When it comes to staking trees, too many gardeners choose the former option. It is true that there are situations when a young tree is thankful for some mechanical aid, but not as often as many gardeners imagine. Furthermore, even when staking is beneficial to a newly planted tree, it usually remains so for only a short period of time. Staking a tree that does not need it can do more harm than good. Movement of the trunk helps strengthen it by thickening it and giving it taper from bottom to top. Trunk movement also stimulates root growth. So although staked trees might grow taller faster than their unstaked counterparts, their trunks are weaker and their root systems are less developed.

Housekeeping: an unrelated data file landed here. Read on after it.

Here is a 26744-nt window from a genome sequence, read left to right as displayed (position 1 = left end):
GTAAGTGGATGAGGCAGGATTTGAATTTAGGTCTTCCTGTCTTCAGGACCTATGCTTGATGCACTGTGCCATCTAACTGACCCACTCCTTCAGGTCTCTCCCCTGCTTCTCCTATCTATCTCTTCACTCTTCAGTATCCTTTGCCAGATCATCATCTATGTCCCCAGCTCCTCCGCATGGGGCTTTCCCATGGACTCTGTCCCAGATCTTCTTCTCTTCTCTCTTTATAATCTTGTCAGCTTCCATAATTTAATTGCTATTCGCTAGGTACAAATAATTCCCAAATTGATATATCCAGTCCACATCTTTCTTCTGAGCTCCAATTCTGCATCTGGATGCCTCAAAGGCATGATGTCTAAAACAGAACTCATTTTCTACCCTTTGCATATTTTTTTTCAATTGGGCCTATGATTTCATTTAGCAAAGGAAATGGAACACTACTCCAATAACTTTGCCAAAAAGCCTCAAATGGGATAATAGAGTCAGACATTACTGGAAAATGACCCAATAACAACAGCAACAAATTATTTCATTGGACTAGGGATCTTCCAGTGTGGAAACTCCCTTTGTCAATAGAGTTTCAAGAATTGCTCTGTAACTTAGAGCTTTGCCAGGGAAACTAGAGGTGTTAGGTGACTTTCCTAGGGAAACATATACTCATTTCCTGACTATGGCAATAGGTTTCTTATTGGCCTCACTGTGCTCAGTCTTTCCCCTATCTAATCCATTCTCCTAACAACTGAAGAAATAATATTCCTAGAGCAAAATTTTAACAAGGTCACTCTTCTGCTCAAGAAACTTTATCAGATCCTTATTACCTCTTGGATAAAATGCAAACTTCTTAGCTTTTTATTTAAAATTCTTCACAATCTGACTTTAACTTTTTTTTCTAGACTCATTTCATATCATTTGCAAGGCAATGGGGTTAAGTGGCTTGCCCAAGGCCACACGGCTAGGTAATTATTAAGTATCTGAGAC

- Tree experts advise us today that tree staking after planting can and often does more harm to a tree.
- Today, we know that most newly planted trees do not require staking and can suffer from it.
- Staking a tree after planting is not always detrimental to the tree. In fact, it is sometimes a really good idea.
“Studies have shown that trees left to dance in the breeze generally live longer, stronger lives than trees staked when young.”